Presented by John Timpson and Peter Hobday
6.30,7.30,8.30 News Summary
6.45* Business News With GREG WOOD
220.127.116.11 Today's News
Read by PAUUNE BUSHNELL
7.20* Your Letters
7.25*, 8.25* Sport
With CHARLES COL VILE
7.45* Thought for the Day
8.35* Yesterday in Parliament
Brolly by TONY SULLIVAN Read by Jenny Howe
'Emily sat quietly, facing the stage. The curtains were closed and they glowed richly orange and gold, promising marvels.
She was uncomfortably excited, never having witnessed such a performance before, and wondered what would happen. Producer GILLIAN HUSH BBC Manchester
Pairing Off by ALMA CULLEN with and Miss Lamont is a world-weary chiropodist and Mr Doig an antique-books dealer with a painful collection of corns. Romance is afoot!
Directed by MARILYN IMRIE BBC Scotland. Stereo
Study in Stone
From the oily black shales of the Bathgate Hills, a strange scaly beast emerges to disturb our knowledge of the past. Stanley Wood and Tim Smithson lead Mike Scott to the site of an astonishing discovery and guide him back through 350 million murky years.
Producer GEORGE MONBIOT BBC Bristol
A nationwide general knowledge contest Second Round:
West and Midlands
Chairman Robert Robinson Meg Hamilton
(local history writer) : Norman Livingston
David Dewar (schoolmaster) Isabelle Heward (secretary) The programme includes Beat the Brains.
Programme devised by JOHN P. WYNN Questions set by IAN GILLIES
Producer RICHARD EDIS. Stereo
Personal Effects byTOM GALLACHER with
Howard Murray , a Scottish writer working in New York, takes delivery of a trunk containing the personal effects of Bernard Cunningham , who had named him as next of kin. He has never heard of Bernard Cunningham , but becomes determined to find out who he was ... or is?
Directed by GREGOR GRAHAM BBC Scotland Stereo
In America, the Anglican
Church has had women priests for over ten years. This week in Britain the Church of England General Synod has been debating whether it ought to recognise such ordinations. Rosemary Hartill , BBC Religious Affairs
Correspondent, has been to the USA to see how the American experience has worked. What are the implications for those who want the British Church to go the same way, and how serious is the continuing opposition to women priests? Producer and series editor JOHN NEWBURY (R) revised
Could the ordination of women priests split the Church of England? How can the Church safeguard the consciences of those who oppose such ordinations? What do church members think of the bishops' report about belief? Has it reassured those who have been disturbed by controversy about the Virgin Birth and the empty tomb of Christ? And should the Church channel many more millions of pounds into the poorer areas of England?
Rosemary Hartill reports on debates on these and other subjects during this week's meeting in York of the Church of England's governing body, the General Synod. Producer CHRIS REES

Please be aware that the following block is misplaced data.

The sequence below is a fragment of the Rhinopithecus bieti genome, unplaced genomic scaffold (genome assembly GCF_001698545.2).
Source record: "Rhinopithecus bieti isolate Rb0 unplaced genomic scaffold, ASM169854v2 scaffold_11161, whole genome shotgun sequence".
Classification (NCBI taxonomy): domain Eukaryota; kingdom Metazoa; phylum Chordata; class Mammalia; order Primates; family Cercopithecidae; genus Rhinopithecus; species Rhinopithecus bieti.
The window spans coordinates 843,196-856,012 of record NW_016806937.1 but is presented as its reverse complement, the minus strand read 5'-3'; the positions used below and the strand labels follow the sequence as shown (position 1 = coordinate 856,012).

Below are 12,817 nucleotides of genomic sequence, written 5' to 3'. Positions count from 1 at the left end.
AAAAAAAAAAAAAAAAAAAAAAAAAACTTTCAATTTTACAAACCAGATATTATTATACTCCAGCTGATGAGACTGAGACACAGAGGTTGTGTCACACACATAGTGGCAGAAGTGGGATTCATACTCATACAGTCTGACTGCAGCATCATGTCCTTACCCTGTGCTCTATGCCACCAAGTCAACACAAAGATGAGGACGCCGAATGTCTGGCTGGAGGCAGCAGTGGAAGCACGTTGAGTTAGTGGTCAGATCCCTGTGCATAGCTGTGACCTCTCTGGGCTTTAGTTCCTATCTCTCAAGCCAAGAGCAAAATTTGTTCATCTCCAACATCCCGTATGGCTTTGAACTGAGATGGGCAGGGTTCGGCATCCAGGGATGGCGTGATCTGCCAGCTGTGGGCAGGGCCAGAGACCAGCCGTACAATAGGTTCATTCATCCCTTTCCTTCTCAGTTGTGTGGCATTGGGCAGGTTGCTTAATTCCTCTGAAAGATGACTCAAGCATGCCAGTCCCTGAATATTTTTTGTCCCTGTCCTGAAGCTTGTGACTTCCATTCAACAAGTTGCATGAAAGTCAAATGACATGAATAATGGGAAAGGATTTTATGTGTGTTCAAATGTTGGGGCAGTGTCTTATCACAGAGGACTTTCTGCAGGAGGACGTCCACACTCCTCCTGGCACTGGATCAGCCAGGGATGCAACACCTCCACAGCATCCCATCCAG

A Certain Cure for Lust of Blood
Seventy years ago this month, one of the most tragic battles in this country's military history was fought:
The Battle of the Somme. Vincent Kane visits the battlefield and examines one small but devastating episode, the capture of Mametz Wood. Written by VINCENT KANE Producer SUKEY FIRTH
News, views and information for people with a visual handicap. Presented by Peter White Producer THENA HESHEL
Listeners can phone with enquiries and comments relating to the programme on [number removed]. Lines open from 8.30 to 10.0 pm Free quarterly bulletin from:[address removed]
(Send four 8 1/2 x 12 SAEs for a year's supply)
A series of ten short stories from different parts of the world 1: Please Forgive Me by ZHANG XUAN translated by LIU HONG . from Guilin in China
Read by Barbara Yu-Ling
A successful party official is told he has cancer. Believing death is near, he confesses a terrible secret to his wife.
Producer JANE DAUNCEY
There are more than 5 million programme listings in Genome. This is a
historical record of the planned output and the BBC services of any
given time. It should be viewed in this context and with the
understanding that it reflects the attitudes and standards of its time
- not those of today.
To read scans of the Radio Times magazines from the 1920s, 30s, 40s and
50s, you can navigate by issue.
Genome is a digitised version of the Radio Times from 1923 to 2009 and
is made available for internal research purposes only. You will need to
obtain the relevant third party permissions for any use, including use in
programmes, online etc.
This internal version of Genome, which includes all the magazine covers,
images and articles as well as the programme listings from the Radio
Times, is different to the version of BBC Genome that is available
externally/to the public. It is only available inside the BBC network.